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Tackling the ’empathy deficit’ toward non-Japanese

by

Special To The Japan Times

In 2006, then-U.S. Sen. Barack Obama gave a speech about people’s “empathy deficit.” He described empathy as “the ability to put ourselves in someone else’s shoes, to see the world through the eyes of those who are different from us — the child who’s hungry, the steelworker who’s been laid off, the family who lost the entire life they built together when the storm came to town.”

“When you think like this,” he continued, “when you choose to broaden your ambit of concern and empathize with the plight of others, whether they are close friends or distant strangers — it becomes harder not to act, harder not to help.”

I agree. Enormous social problems arise when people don’t understand (or rather, don’t try to understand) what’s going on in other people’s minds. I was mindful of that during my Ph.D. fieldwork, when I interviewed dozens of “Japanese only” businesses. I always asked for (and got, often in great detail) the reasoning behind their exclusionism. I never agreed with their stopgap solutions (shutting out people they thought were “foreign” because they didn’t look “Japanese” enough), but I gained some sympathy for what they were going through.

But sympathy is not the same as empathy, and that is one reason why discrimination against foreigners and minorities is so hard to combat in Japan. Japanese society is good at sympathy, but empathy? Less so.

Of course, Japanese people have great sympathy for human suffering worldwide. Look through the media (particularly material from human-rights NGOs) and you’ll see plenty of pictures of starving or impoverished people abroad. The government has also been extremely generous with overseas development assistance, and is one of UNICEF’s biggest donors and promoters.

For hundreds of years, “sympathy” has meant a feeling of sorrow or pity for others. That’s very different from the ability to understand and share another’s feelings — empathy, which only evolved into a widely understood concept during the 20th century. That is not to say that empathetic behavior is anything new, of course: Many societies have a long history of axioms and examples (“walk a mile in his shoes,” “do unto others,” Buddha and Christ surrendering their worldly possessions for a higher calling, etc.) encouraging altruistic behavior. In his best-seller “The Better Angels of Our Nature,” Steven Pinker devoted a whole chapter to how empathy has recently fostered human-rights revolutions worldwide.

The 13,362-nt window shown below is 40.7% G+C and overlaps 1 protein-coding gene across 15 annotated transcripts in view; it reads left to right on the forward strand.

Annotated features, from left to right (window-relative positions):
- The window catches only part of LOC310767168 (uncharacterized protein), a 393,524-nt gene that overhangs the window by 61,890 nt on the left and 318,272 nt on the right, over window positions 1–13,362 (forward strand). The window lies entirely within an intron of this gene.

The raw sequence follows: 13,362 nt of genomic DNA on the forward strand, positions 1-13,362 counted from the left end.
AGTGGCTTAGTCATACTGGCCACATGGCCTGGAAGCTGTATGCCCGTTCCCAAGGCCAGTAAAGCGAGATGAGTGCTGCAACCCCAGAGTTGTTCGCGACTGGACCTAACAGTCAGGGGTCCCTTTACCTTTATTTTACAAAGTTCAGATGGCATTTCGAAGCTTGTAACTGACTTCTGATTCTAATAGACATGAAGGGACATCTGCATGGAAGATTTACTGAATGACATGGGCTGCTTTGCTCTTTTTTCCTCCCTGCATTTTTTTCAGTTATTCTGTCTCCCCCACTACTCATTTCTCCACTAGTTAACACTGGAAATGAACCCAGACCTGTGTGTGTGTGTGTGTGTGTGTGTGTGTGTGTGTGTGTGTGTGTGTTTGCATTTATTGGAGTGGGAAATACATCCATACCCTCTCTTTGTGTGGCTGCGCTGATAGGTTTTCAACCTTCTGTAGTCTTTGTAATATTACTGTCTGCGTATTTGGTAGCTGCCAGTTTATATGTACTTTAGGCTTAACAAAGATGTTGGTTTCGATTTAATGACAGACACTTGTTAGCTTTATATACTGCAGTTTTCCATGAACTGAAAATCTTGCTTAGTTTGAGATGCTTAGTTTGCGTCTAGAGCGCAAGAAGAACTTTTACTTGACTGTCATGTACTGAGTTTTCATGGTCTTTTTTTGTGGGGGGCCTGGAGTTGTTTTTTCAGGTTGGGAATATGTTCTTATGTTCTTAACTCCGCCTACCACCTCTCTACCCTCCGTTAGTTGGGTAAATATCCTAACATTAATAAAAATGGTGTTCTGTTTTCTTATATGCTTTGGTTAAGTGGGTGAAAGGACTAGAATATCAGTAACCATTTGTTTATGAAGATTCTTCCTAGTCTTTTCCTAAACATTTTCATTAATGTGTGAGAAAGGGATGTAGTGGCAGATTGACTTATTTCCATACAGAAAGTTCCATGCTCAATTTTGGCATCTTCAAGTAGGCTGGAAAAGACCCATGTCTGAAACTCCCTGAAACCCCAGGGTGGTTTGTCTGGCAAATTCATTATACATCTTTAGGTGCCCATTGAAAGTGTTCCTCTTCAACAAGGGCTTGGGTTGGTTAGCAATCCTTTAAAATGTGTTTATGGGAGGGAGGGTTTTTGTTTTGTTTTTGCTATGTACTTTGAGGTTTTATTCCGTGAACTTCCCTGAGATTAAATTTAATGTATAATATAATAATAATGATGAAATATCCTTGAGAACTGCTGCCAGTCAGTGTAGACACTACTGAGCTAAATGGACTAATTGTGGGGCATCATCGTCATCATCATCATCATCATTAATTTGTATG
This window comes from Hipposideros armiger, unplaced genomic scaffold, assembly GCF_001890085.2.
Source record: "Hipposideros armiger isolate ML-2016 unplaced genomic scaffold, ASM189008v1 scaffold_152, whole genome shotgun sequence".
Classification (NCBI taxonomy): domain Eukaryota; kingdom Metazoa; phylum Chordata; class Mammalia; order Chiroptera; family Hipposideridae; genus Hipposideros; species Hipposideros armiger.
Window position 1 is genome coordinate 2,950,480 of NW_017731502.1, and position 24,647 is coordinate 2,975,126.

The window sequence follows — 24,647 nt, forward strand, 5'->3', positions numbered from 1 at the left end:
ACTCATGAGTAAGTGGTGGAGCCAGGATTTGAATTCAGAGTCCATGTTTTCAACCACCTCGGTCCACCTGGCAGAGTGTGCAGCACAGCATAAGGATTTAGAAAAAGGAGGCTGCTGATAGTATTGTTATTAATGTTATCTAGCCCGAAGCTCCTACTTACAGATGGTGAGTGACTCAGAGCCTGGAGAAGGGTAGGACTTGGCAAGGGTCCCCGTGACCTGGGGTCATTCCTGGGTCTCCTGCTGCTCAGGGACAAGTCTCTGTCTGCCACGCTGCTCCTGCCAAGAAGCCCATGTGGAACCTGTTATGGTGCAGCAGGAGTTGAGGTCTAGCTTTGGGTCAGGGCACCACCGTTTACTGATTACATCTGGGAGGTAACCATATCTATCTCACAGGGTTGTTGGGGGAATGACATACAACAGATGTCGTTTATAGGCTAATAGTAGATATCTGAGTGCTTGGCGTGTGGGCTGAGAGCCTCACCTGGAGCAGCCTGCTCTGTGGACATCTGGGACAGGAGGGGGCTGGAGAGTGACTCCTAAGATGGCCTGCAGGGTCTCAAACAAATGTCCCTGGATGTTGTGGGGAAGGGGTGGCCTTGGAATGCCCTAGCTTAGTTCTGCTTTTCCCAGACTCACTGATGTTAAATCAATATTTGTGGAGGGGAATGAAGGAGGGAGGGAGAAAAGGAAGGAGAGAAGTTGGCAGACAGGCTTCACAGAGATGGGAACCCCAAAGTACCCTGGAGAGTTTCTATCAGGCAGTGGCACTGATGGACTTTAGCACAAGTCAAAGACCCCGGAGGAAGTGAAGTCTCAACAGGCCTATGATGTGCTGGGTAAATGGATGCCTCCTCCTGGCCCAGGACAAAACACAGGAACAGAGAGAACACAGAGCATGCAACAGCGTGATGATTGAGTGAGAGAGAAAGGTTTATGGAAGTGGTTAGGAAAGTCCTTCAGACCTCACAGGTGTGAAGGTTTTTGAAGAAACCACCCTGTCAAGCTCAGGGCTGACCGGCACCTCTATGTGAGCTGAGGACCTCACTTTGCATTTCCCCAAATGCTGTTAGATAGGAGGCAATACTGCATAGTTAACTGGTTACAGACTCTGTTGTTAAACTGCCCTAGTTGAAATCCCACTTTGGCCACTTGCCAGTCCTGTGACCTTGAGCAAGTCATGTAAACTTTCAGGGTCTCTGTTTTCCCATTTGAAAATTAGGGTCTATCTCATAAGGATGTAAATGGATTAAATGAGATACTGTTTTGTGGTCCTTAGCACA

However, there remains a marked lack of empathy in Japan towards outsiders, especially minorities and foreigners. Why? I would argue it’s because few Japanese ever leave their carefully constructed comfort zones to become minorities or foreigners themselves.

If you think about it, concerns about security, safety and comfort basically dominate all levels of Japanese existence — especially if it involves leaving the Japanese existence entirely. Even though going overseas is the only way Japanese will ever walk in the shoes of a foreigner, many still spend their short jaunts within group buses on package tours, experiencing a foreign land from a controlled environment geared to Japanese comfort levels.

I do sympathize. Why would anyone pay all that money for a quickie trip and suffer the discomfort of unpredictability? Being a member of a rich, developed country with a high expectation of quality, service and social order should have taken care of all that.

Who wants to deal with all those scary foreign languages and potential criminal behaviors lurking beyond the hotel stoop, anyway? It could spoil a stress-free vacation.